In De Trinitate Augustine interprets the handing over over the kingdom to the Father as not only the culmination of the mediatorial reign of the Son of Man but as resulting in the eternal blessedness of the saints: seeing God face to face.
For Augustine, the reality of the Son of Man in the judgement, a visible glory seen by the righteous and the wicked, it is surpassed by the glory that will exclusively be beheld by those who inherit the kingdom:
This contemplation is promised us as the end of all activities and the eternal perfection of all joys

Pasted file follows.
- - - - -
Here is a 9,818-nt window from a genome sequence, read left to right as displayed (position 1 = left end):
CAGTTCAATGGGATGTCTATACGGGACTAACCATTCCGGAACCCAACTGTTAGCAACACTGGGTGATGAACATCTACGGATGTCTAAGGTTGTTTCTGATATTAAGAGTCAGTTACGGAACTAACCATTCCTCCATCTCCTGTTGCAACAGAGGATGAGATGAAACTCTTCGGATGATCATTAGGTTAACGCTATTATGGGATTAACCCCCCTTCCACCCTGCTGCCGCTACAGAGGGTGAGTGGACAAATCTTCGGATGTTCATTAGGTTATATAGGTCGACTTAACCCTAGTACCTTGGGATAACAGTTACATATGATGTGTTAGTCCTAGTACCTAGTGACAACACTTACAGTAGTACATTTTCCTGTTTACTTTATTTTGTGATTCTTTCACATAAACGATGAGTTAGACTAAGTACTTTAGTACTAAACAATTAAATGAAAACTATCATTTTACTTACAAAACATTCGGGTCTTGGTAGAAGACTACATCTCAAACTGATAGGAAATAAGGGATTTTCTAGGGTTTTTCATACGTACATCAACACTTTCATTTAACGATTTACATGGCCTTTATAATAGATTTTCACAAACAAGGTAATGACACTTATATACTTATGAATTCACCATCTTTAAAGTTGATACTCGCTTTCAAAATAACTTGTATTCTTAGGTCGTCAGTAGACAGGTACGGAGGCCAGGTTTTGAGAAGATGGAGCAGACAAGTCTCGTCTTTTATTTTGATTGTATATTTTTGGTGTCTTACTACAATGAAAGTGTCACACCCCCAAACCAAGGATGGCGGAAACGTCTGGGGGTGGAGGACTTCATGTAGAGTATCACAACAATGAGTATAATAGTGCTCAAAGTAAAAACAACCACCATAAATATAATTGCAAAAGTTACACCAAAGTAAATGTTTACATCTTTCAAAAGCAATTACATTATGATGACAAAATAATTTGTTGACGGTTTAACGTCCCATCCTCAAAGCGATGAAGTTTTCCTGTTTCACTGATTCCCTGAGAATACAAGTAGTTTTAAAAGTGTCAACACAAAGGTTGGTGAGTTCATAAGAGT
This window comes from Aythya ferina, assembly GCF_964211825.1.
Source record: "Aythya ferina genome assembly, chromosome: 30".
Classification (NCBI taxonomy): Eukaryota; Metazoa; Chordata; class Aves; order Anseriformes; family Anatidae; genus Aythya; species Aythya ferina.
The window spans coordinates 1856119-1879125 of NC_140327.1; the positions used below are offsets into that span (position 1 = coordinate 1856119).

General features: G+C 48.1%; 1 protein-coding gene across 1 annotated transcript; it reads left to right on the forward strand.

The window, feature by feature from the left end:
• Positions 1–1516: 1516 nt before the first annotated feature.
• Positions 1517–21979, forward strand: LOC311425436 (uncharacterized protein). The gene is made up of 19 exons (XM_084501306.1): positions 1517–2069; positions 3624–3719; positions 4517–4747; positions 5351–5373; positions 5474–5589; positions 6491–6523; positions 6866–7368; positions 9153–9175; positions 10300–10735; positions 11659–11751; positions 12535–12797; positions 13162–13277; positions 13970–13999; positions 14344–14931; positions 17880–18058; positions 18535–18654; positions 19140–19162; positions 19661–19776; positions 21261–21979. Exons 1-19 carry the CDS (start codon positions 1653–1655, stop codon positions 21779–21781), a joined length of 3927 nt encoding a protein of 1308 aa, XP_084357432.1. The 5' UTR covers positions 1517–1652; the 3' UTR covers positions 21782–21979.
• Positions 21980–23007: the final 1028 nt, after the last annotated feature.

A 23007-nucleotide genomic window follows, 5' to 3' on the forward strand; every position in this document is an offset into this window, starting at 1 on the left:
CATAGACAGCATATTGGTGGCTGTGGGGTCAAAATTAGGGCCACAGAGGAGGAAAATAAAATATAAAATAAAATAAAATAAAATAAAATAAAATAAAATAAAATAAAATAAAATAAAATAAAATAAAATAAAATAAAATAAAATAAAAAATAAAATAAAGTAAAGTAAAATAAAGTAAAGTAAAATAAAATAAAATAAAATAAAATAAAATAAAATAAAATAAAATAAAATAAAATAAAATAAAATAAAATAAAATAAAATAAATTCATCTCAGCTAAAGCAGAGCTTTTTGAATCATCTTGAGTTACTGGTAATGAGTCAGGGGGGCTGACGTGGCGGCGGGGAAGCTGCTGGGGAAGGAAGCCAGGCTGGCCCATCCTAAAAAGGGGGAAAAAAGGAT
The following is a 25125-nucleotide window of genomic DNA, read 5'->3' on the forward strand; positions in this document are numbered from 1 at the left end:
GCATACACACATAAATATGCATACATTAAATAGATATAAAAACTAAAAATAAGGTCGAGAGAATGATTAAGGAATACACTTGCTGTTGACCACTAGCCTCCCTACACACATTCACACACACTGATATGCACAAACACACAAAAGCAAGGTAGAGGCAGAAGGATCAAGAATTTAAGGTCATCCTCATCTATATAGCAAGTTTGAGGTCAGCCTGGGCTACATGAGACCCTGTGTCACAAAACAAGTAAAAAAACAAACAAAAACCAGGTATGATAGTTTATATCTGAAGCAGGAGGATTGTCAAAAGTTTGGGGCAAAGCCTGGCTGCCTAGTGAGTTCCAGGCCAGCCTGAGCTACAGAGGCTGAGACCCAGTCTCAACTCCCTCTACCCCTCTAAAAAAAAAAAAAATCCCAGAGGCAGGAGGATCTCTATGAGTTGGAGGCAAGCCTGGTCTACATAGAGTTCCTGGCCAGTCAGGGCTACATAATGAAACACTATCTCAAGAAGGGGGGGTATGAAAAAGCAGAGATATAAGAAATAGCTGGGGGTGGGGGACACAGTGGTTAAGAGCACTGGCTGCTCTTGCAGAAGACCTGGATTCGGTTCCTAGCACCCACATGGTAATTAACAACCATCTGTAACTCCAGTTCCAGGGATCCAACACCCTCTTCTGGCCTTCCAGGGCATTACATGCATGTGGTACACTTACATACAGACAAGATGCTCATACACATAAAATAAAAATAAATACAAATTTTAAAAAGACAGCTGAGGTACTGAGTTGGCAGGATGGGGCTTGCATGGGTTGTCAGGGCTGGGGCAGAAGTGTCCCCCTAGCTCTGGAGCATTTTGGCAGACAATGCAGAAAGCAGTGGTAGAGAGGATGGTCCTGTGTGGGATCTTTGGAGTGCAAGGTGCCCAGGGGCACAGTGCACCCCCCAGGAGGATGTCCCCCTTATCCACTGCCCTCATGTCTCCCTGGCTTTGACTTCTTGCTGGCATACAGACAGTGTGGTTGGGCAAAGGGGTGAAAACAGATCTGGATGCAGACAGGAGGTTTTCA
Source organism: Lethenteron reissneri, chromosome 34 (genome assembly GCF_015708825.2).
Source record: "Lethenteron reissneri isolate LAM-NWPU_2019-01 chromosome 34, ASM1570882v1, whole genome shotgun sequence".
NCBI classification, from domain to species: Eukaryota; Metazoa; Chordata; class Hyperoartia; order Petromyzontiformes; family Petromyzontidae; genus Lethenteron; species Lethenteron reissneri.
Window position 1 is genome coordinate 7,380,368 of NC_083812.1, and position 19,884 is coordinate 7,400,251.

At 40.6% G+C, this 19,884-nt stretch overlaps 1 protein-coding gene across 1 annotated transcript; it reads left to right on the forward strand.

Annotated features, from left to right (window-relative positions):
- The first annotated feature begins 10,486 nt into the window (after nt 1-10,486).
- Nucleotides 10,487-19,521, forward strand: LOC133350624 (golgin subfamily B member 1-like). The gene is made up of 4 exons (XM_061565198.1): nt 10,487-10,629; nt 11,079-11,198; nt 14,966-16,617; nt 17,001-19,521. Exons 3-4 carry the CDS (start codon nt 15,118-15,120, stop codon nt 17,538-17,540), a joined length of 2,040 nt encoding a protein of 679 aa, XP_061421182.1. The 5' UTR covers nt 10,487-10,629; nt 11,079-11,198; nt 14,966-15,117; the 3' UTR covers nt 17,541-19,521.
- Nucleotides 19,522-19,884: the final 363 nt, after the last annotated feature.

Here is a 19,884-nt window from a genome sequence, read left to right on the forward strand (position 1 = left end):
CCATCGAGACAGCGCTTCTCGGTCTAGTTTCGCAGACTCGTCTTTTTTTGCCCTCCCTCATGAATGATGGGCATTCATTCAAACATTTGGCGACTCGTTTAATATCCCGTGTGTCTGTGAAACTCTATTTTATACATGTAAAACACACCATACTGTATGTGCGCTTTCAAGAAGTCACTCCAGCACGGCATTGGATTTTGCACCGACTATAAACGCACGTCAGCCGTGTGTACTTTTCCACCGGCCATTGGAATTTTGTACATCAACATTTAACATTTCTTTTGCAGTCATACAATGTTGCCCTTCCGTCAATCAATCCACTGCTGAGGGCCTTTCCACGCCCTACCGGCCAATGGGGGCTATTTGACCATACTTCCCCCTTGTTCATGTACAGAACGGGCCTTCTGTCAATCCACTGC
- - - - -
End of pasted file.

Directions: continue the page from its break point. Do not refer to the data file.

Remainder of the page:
It is of this contemplation that I understand the text, When he hands over the kingdom to God and the Father (1 Cor 15:24), that is, when the man Christ Jesus, mediator of God and men (1 Tim 2:5), now reigning for the just who live by faith (Heb 2:4), brings them to the contemplation of God and the Father.
Contemplation in fact is the reward of faith, a reward for which hearts are cleansed through faith...
For the fullness of our happiness, beyond which there is nothing else, is this: to enjoy God the three in whose image we were made.De Trinitate, Book 1:3:17-18